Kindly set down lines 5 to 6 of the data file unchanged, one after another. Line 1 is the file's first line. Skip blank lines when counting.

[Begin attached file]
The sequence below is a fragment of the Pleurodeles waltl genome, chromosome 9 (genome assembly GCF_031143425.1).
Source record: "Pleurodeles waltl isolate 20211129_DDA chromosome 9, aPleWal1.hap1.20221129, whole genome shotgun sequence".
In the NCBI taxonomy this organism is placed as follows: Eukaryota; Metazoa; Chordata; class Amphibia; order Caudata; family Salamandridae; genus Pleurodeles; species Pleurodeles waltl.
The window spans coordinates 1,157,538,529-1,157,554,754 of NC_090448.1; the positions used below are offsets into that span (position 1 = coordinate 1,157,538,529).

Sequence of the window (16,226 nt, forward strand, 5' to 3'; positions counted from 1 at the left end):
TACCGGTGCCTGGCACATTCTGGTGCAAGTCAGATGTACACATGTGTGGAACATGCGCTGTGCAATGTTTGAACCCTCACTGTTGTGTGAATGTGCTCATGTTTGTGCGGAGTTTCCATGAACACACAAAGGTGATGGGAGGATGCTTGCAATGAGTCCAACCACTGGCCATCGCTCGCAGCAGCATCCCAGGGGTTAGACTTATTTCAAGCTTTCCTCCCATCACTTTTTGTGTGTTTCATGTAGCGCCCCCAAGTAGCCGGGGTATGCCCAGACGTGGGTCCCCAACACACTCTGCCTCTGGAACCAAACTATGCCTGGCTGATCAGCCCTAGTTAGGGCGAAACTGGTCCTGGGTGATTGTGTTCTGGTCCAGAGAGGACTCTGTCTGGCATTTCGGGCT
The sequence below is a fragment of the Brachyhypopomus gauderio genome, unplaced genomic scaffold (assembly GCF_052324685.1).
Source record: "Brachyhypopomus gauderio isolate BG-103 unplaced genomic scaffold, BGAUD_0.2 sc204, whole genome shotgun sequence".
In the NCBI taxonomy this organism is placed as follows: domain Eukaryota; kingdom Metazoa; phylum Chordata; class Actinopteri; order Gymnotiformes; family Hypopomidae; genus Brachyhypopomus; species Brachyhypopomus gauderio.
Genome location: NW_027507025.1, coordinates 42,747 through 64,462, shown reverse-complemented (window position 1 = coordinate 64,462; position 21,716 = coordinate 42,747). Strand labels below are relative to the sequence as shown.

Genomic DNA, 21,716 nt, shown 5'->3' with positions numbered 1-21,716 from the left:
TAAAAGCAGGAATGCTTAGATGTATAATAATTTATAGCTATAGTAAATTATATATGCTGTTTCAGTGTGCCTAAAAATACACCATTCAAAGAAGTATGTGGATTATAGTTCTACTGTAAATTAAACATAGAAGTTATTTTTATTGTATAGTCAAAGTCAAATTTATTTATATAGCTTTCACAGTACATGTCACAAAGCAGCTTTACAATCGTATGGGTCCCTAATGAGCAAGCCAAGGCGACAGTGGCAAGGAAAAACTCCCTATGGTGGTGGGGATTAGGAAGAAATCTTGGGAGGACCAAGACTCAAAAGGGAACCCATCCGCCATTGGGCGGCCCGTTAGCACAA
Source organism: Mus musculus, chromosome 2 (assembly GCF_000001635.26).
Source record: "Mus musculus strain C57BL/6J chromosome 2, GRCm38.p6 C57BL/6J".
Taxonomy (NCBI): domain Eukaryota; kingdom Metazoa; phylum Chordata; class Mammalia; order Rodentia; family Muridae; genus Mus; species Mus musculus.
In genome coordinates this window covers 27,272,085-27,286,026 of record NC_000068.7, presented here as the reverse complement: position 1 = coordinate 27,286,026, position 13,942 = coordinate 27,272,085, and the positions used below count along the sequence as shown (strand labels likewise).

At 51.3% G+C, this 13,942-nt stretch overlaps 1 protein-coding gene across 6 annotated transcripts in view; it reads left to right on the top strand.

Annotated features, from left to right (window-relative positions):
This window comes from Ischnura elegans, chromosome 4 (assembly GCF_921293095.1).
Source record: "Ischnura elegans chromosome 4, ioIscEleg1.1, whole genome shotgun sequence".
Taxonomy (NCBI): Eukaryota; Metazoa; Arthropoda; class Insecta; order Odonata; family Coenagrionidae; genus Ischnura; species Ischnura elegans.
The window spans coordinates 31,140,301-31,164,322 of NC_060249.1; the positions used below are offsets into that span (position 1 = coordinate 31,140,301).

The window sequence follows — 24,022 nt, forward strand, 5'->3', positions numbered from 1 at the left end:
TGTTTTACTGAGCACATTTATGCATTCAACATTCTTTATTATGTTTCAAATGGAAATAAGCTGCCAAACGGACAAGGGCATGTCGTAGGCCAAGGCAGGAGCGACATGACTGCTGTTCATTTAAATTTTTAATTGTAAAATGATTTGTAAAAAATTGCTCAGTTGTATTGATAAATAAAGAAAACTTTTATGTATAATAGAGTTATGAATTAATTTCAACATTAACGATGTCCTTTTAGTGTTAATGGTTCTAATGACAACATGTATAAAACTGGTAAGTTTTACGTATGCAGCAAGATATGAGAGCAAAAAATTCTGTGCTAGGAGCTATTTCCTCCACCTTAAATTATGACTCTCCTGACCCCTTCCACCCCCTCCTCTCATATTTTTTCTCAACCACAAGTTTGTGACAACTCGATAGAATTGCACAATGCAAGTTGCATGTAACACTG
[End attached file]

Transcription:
Sequence of the window (16,226 nt, forward strand, 5' to 3'; positions counted from 1 at the left end):
TACCGGTGCCTGGCACATTCTGGTGCAAGTCAGATGTACACATGTGTGGAACATGCGCTGTGCAATGTTTGAACCCTCACTGTTGTGTGAATGTGCTCATGTTTGTGCGGAGTTTCCATGAACACACAAAGGTGATGGGAGGATGCTTGCAATGAGTCCAACCACTGGCCATCGCTCGCAGCAGCATCCCAGGGGTTAGACTTATTTCAAGCTTTCCTCCCATCACTTTTTGTGTGTTTCATGTAGCGCCCCCAAGTAGCCGGGGTATGCCCAGACGTGGGTCCCCAACACACTCTGCCTCTGGAACCAAACTATGCCTGGCTGATCAGCCCTAGTTAGGGCGAAACTGGTCCTGGGTGATTGTGTTCTGGTCCAGAGAGGACTCTGTCTGGCATTTCGGGCT